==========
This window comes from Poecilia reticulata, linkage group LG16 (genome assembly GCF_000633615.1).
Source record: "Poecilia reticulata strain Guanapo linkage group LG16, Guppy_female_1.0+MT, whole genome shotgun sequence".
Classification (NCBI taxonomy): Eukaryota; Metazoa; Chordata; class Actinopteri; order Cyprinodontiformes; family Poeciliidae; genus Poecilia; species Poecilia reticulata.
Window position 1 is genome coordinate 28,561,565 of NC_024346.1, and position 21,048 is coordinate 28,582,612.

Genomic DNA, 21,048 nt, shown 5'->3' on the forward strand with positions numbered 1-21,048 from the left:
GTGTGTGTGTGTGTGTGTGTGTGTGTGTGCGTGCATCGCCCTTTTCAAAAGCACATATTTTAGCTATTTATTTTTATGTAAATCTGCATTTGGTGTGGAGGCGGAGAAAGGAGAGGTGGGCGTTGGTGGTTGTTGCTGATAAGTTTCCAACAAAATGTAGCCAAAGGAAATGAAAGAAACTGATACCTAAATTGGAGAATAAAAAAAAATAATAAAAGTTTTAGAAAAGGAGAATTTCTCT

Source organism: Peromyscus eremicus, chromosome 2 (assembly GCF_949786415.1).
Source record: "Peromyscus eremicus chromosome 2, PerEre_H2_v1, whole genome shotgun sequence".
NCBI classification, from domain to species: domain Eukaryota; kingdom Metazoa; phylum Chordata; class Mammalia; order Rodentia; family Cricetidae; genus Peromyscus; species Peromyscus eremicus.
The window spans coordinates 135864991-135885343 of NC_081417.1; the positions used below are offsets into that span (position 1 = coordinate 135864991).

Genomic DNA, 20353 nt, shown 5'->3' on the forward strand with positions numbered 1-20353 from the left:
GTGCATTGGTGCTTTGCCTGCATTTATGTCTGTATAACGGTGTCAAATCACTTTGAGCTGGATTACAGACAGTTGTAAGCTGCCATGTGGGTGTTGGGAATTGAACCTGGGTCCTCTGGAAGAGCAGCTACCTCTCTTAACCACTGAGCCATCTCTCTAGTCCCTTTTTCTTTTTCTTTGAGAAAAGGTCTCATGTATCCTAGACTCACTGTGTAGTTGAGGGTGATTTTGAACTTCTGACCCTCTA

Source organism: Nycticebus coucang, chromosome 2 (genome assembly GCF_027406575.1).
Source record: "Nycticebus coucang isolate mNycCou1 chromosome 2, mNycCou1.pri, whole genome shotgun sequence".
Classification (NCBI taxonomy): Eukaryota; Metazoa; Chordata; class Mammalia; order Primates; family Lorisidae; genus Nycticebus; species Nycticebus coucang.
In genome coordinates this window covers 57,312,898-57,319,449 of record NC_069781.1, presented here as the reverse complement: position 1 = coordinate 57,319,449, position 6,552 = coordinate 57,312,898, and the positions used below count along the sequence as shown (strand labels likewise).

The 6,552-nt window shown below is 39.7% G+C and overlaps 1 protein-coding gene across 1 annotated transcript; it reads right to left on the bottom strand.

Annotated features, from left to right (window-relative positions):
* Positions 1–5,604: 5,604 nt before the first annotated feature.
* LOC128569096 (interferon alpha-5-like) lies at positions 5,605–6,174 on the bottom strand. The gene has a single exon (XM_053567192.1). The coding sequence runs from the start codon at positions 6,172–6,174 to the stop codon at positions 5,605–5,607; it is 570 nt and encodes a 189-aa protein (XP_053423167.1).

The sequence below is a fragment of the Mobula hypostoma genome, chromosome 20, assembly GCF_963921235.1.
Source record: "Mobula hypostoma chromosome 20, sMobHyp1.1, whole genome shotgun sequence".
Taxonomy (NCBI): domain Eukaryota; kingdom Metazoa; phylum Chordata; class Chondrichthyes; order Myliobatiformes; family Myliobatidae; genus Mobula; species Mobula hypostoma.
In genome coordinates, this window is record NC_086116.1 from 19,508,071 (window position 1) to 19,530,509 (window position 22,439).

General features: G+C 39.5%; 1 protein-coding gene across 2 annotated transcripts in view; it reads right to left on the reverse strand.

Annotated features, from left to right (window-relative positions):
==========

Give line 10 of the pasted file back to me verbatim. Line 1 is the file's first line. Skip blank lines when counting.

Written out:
The window spans coordinates 135864991-135885343 of NC_081417.1; the positions used below are offsets into that span (position 1 = coordinate 135864991).